ARLINGTON - Stephenville did everything right - except win.

The Yellow Jackets (9-3) outgained Aledo (11-1) by 180 yards.

The Stephenville defense made Aledo one dimensional, holding the Bearcats to only 39 passing yards.

Stephenville had a lead in the fourth quarter.

So what went wrong for Stephenville to allow Aledo to celebrate a 26-23 overtime win in the second round of the 4A Division II playoffs at Cowboys Stadium Friday night?

Two things, Stephenville head coach Joseph Gillespie says. Two critical things.

“I thought the biggest deciding factors were field position and turnovers,” Gillespie said. “They had some big returns on special teams to win the field position battle and we didn’t create any turnovers tonight.”

Aledo won with a 13-yard touchdown on an option keeper by Matthew Bishop. He dragged would-be tacklers the final few steps to the end zone to end a classic battle between two storied programs.

The TD bested the field goal hit by Stephenville on its overtime possession. It was one of three field goals by German Chavarria, who hit from 21 and 34 yards in regulation before connecting from 26 in the extra session.

Aledo won its third straight against Stephenville in a budding rivalry that has now come down to the last minute - or overtime in this case - in seven of nine meetings. The Bearcats face Hereford in the Region I semifinals this week.

Stephenville led 20-13 early in the fourth quarter when sophomore Connor Washington scrambled to his right and then heaved a 30-yard pass to senior Cole Stokes in the back of the end zone. It was the second TD connection between Washington and Stokes and capped off an 86-yard drive, one of two long scoring drives on the night by the Jackets.

Their other was a 98-yard march to take a 13-6 lead with only 10 seconds left in the opening half.

Washington and Charlie Riola hooked up for a pair of third down conversions on the second quarter drive, first for 31 yards on third-and-five, and later for 10 yards on third-and nine.

Washington finished 21-37 passing for 206 yards. Riola had a game-high 71 receiving yards on six grabs.

Myles carried the ball three times including once to pick up a third-down conversion, and also had a reception on the drive, which ended with Washington and Stokes hooking up from nine yards out.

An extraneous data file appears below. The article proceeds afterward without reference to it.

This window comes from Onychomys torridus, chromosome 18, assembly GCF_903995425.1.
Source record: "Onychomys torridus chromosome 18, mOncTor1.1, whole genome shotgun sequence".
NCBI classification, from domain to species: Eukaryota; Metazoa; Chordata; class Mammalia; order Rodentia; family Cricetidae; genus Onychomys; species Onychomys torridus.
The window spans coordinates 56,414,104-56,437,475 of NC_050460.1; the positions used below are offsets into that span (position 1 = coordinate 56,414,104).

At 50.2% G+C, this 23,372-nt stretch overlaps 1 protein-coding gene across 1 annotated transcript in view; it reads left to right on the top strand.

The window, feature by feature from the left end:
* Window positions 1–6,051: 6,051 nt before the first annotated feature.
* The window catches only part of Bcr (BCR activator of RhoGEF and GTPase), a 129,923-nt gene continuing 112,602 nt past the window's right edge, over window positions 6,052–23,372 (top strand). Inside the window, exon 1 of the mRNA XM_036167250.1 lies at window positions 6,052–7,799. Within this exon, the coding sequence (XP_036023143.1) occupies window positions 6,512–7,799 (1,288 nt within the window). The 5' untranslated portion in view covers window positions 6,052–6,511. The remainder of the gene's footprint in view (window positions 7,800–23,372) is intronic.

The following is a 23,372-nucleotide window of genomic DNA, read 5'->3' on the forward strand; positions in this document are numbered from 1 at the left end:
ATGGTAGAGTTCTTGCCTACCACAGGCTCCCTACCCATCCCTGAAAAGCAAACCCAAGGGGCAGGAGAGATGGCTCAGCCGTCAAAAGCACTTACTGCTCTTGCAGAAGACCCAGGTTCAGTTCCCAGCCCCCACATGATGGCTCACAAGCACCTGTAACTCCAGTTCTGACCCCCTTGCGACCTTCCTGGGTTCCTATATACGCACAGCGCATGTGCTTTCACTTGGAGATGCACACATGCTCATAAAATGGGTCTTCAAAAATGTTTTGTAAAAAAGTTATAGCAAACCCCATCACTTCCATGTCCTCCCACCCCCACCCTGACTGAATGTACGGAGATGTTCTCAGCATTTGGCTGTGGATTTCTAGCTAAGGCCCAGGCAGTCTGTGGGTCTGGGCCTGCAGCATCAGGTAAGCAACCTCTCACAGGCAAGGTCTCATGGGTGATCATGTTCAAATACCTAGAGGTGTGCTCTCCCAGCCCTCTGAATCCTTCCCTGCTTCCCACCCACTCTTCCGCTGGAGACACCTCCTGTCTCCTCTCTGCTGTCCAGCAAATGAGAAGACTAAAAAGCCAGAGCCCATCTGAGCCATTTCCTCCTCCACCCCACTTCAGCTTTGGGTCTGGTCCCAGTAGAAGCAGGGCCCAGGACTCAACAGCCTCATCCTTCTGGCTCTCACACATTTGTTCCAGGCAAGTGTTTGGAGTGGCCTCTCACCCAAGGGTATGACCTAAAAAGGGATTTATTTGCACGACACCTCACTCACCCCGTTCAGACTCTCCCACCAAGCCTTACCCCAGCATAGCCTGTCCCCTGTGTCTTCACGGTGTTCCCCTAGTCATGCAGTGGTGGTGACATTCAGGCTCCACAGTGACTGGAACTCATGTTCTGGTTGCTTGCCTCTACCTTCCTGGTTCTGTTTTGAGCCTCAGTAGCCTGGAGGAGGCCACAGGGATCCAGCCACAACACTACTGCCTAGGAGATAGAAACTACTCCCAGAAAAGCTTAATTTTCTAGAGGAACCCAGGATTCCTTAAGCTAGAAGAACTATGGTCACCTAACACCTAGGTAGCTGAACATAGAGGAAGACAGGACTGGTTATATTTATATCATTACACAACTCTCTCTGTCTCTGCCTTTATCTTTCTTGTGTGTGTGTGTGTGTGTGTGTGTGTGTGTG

Myles racked up 159 yards on 24 carries and 42 yards on eight receptions. He finished his junior season with 1,830 yards on the ground and 469 through the air. Arguably his most impressive stat was 282 carries without a single fumble.

Like heavyweights trading punches, Aledo had an answer every time Stephenville jumped on top.

The Bearcat defense forced Stephenville to punt on the opening possession of the second half, and Aledo needed just five plays to tie the score on an 11-yard pass from Bishop to Trey Ozee, making it 13-13 with 8:29 left in the third.

After Stephenville took the lead again, this time in the fourth, the Bearcats turned to Grey to save the day. The sophomore sensation, who was a workhorse with 171 yards on 31 carries, ripped off a 33-yard sprint, setting up his own 12-yard scoring run to tie it up.

Grey’s performance put him over the 2,000-yard mark in rushing this season. He has now run for 2,057 yards and 38 TDs.

Late in regulation, Aledo had the ball and did everything possible to avoid giving it back to Stephenville, including going for a first down on fourth-and-one at its own 29 with less than a minute left. Ozee gained two yards and the Bearcats ran out the clock.

Needing a field goal in overtime, Aledo coach Tim Buchanan decided he would rather go for it on fourth-and-one again. This time it was Grey with the carry, gaining three yards and a new set of downs. Bishop galloped in for the win on the next play.

“I wasn’t surprised they went for it in overtime because I know Coach Buchanan doesn’t have a lot of faith in his field goal unit,” Gillespie said. “He does have a lot of faith in Johnathan Grey.”

Gillespie said he was surprised, however, when the Bearcats went for it on fourth down at the end of regulation.

Stephenville outgained Aledo 417-237. The Jackets outran the Bearcats 211-198 and out-passed them 206-39.

But Stephenville surrendered a big special teams play - a 93-yard punt return by Cameron Cunningham to put Aledo up 6-0 (the extra point kick failed) - and had to settle for field goals twice in the first half to tie the score.

Stephenville turned the ball over once on an interception by Aledo linebacker Dillon Hawkins. Aledo never gave the ball away.

It appeared the Bearcats had given it away on a kickoff return. After giving a weak fair catch signal, an Aledo return man appeared to muff the high pooch kick from Stephenville, which had just tied the game at 6-6.

The loose ball was recovered by the Jackets, but the officials ruled the play had been blown dead and the ball belonged to Aledo.

“(The official) told me he thought the kid had it (in his possession) long enough to blow the play dead as a fair catch,” Gillespie said of the explanation he received. “I think he was trying to protect (the return man) and didn’t want to tell me it was an inadvertent whistle.”

It proved to be the only time either team put the ball on the field all night.

Gillespie, who is 19-7 overall and 4-2 in the playoffs after two seasons as head coach, shared an emotional moment with his team after the game.

“I told them how much I love them and how much I appreciate all the hard work they have done to take us on this ride,” he said. “There were a lot of people who didn’t give us a chance to do much of anything this year, but we accomplished a lot because these are great young men with great character.”